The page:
Corruption is the antithesis of good governance, and it is a direct threat to the purpose of state ownership. This report brings a comprehensive set of facts and figures to the discussion about the corruption risks facing state-owned enterprises (SOEs) and how they, and state ownership, go about addressing them. It is a first step towards developing guidance on anti-corruption and integrity in SOEs for the state as owners. This initiative is rooted in the OECD Guidelines on Corporate Governance of State-Owned Enterprises, the world’s sole internationally agreed standard for how governments should exercise its ownership rights over SOEs.

This stock-taking report integrates responses from almost 350 SOEs in 34 countries and state responses from 28 countries, together covering Argentina, Brazil, Canada, Chile, Colombia, Costa Rica, Czech Republic, Denmark, Finland, France, Hungary, Greece, Iceland, Israel, Italy, Japan, Kazakhstan, Korea, Latvia, Lithuania, Mexico, the Netherlands, New Zealand, Norway, Pakistan, Paraguay, Peru, Philippines, Poland, Russia, Slovak Republic, Slovenia, Spain, Sweden, Switzerland, Turkey and the United Kingdom.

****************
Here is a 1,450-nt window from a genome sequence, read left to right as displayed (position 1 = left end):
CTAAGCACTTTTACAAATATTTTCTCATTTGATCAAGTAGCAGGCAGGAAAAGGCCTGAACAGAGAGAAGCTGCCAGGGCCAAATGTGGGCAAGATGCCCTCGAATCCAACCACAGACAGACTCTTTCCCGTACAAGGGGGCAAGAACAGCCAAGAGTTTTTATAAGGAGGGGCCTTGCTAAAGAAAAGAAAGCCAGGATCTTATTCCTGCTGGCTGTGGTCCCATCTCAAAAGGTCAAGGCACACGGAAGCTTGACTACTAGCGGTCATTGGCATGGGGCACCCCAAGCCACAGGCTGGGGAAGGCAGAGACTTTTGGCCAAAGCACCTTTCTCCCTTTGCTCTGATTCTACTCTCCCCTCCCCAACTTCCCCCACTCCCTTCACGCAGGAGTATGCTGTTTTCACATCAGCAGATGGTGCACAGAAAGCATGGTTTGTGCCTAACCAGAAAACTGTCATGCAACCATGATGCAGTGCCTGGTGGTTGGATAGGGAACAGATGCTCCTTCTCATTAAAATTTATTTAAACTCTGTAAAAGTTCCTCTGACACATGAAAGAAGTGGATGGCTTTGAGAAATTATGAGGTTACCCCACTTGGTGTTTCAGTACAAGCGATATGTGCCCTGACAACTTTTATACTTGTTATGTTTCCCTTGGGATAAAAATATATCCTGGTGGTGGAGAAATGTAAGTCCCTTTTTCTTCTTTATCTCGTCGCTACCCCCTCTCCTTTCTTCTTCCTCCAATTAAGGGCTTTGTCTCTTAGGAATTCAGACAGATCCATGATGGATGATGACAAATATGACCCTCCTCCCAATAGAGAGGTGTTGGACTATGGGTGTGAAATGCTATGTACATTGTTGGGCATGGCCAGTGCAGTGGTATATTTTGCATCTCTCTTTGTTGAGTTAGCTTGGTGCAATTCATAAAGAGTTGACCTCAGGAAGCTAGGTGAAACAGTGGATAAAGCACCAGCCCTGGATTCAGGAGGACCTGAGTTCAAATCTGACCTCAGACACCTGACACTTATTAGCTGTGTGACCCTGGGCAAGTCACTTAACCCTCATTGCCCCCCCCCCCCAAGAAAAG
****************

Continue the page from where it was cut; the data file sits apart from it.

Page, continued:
The report was prepared by Alison McMeekin with oversight from Hans Christiansen, both of the Corporate Affairs Division in the OECD Directorate for Enterprise and Financial Affairs. It was developed in an ongoing discussion with the OECD Working Party on State Ownership and Privatisation Practices (Working Party), as part of the Working Party’s ongoing initiative on supporting state-owned enterprise (SOE) reform in OECD and partner countries. A preliminary version was subject to a multi-stakeholder consultation during a Special Roundtable of the Working Party in October 2017, gathering additional input from participants including the OECD’s consultation partners, Supreme Audit Institutions (SAIs), civil society and other international organisations. The report benefitted from the expertise and inputs of colleagues in the Public Sector Integrity Division of the OECD Public Governance Directorate and the Anti-Corruption Division of the OECD Directorate for Enterprise and Financial Affairs.